“Guardians of the Galaxy Vol. 2” will constantly be compared to its predecessor, but even so, it entertains with wit and zeal. Like the first, Guardians 2 is visually stunning, making the most of CGI, costumes, and character creations to present a colorful and interesting world.
Writer director James Gunn knows how to draw the finest out of the characters and make the best of special effects. Staying for three bumpers after the final scene is worth the wait as the film teases a planned third installment.
In Guardians 2, all the main characters return and with Gunn back behind pen and camera, the film prickles and satisfies with wild imagery, wicked wisecracking and rib-tickling banter. The first film pulled out the unexpected — a mixed box of characters, impressive CGI, a decent story and a kick-ass soundtrack — and turned it into a blockbuster.
Guardians 2 already had $133 million on the books before its official U.S. opening weekend, thanks to a limited early release campaign across the globe. Studio executives are projecting between $140-160 million this weekend, which would give the movie industry a jump on the summer blockbuster season. Thus far, 2017 box office totals are up 4.3% ahead of last year and that’s on top of a record-breaking 2016.
One reason Guardians 2 has built so much momentum headed into its opening weekend is the Marvel’s pre-release studio tour for Hollywood journalists, which included an early screening two weeks ago. On the doorstep of opening weekend, Guardians 2 has an 85% certified fresh score on Rotten Tomatoes, where such a strong score in the blockbuster-action genre is often a good indicator of potential to exceed expectations.
Building on momentum from the first outing, the characters and the cast — including voice over talent — will delight audiences. It is in large part due to the chemistry of the actors that Guardians 2 will find a place in blockbuster-ness, even if its returns don’t end up matching the first (Vol. 1 earned $773.3 million worldwide and boasts a 91% certified fresh rating on Rotten Tomatoes).
Early on in Guardians 2, we are introduce to Ego, a ‘living planet’ played by Kurt Russell, who turns out to be Peter Quill’s real father. As his name implies, Ego has quite a high opinion of himself… a trait somewhat obviously passed down to Peter.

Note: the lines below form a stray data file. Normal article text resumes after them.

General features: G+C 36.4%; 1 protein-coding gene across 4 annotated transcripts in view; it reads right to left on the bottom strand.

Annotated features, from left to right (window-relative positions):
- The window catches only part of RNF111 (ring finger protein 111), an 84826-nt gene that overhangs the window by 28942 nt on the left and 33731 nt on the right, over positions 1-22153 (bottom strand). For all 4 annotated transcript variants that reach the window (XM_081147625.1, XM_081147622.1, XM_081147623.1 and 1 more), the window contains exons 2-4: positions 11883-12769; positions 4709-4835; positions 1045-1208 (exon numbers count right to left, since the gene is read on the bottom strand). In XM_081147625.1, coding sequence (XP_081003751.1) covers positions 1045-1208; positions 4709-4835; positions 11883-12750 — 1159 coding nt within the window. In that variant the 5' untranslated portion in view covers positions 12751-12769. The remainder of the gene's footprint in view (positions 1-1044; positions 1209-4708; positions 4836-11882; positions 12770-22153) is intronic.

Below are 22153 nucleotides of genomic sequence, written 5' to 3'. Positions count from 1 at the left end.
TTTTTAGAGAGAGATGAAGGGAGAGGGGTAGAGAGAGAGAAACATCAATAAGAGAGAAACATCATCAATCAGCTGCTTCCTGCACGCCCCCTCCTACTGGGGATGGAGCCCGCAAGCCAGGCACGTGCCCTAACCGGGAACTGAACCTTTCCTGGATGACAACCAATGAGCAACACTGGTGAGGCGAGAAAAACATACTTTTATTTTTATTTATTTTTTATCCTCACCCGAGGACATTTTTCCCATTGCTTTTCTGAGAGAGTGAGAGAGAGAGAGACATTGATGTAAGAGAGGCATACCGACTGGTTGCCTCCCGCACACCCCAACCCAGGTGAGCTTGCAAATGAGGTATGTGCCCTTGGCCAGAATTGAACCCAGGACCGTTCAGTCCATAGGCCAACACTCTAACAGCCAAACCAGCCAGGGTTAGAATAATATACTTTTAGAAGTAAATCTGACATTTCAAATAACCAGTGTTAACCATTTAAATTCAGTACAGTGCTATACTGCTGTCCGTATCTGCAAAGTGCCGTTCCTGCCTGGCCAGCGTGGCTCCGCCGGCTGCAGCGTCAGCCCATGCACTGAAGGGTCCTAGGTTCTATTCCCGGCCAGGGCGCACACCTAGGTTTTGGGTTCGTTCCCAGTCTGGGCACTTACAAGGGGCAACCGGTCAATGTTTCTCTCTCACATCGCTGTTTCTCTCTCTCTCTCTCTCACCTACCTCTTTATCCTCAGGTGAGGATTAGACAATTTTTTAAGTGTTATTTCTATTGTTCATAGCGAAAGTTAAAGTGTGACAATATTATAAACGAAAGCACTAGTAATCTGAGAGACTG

After meeting Ego, the story jumps 34 years and picks up right where Guardians left off. With a new sound track (not as great as the first) playing on his Walkman, Pratt plays the perfect hero — a man with a mission, a destiny and yes, a few flaws. His motley crew of super beings makes for a weird but caring family of squabbling and fervent champions.
Bickering buddies, Gamora (Zoe Saldana), Rocket (voiced by Bradley Cooper, Drax (Dave Bautista) and Baby Groot (three repeated words — “I am Groot” — voiced by Vin Diesel) join forces to save themselves and the galaxy from a “god” larger and more sinister than one can imagine.
Russell is excellent as Ego, but even more impressive is the computer generated imagery used to offer up a thirty-something version of him for the film’s first sequence. Unlike Jeff Bridges in “Tron” or even Carrie Fisher (as young Leia) in the more recent Star Wars film, computer animators have created a near perfect, realistic rendering of the far younger Russell. If only we could actually turn back time like this.
Michael Rooker returns as Yondu, Peter’s kidnapper and father figure. Sylvester Stallone is on board as Stakar Ogord and is fantastic even in his brief role. Also added to the cast is Pom Klementieff as Mantis, an antenna sporting empath, who brings out some of the film’s more clever digs — especially when she interacts with Drax. Speaking of which, Dave Bautista shines again — Gunn gives him some hilarious zingers and his expressions are priceless.
There are other new and familiar faces making for engaging ensembles of good and bad guys and those in between too.
Ultimately, “Guardians of the Galaxy Vol. 2” might not, to some, be as good as the first, but Gunn manages some authentic creativity, palpable suspense and vivid imagery as he tells his story, making it a standalone movie.
Does knowing the first help? Perhaps, but only a little. The PG-13 rating should stand as a warning, since there is death, a great deal of violence and a few scary moments in the movie. It earns a B+ in my grade book.